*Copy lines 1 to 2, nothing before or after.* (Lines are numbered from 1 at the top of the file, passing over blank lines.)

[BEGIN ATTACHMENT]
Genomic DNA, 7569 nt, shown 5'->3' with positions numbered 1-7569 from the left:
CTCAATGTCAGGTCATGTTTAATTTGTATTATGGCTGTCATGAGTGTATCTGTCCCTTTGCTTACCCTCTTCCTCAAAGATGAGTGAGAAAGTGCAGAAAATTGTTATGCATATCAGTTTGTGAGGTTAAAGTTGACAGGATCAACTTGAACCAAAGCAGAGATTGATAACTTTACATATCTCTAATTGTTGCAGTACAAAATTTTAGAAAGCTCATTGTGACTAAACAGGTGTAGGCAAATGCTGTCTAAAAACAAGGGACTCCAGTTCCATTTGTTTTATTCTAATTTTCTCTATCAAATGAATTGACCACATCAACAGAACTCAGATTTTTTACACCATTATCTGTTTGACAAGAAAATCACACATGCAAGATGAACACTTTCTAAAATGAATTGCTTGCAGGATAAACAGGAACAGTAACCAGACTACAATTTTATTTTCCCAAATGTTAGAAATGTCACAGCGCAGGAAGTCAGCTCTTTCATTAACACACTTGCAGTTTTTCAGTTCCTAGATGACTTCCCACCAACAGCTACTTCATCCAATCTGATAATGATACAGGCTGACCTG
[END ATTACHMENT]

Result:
Genomic DNA, 7569 nt, shown 5'->3' with positions numbered 1-7569 from the left:
CTCAATGTCAGGTCATGTTTAATTTGTATTATGGCTGTCATGAGTGTATCTGTCCCTTTGCTTACCCTCTTCCTCAAAGATGAGTGAGAAAGTGCAGAAAATTGTTATGCATATCAGTTTGTGAGGTTAAAGTTGACAGGATCAACTTGAACCAAAGCAGAGATTGATAACTTTACATATCTCTAATTGTTGCAGTACAAAATTTTAGAAAGCTCATTGTGACTAAACAGGTGTAGGCAAATGCTGTCTAAAAACAAGGGACTCCAGTTCCATTTGTTTTATTCTAATTTTCTCTATCAAATGAATTGACCACATCAACAGAACTCAGATTTTTTACACCATTATCTGTTTGACAAGAAAATCACACATGCAAGATGAACACTTTCTAAAATGAATTGCTTGCAGGATAAACAGGAACAGTAACCAGACTACAATTTTATTTTCCCAAATGTTAGAAATGTCACAGCGCAGGAAGTCAGCTCTTTCATTAACACACTTGCAGTTTTTCAGTTCCTAGATGACTTCCCACCAACAGCTACTTCATCCAATCTGATAATGATACAGGCTGACCTG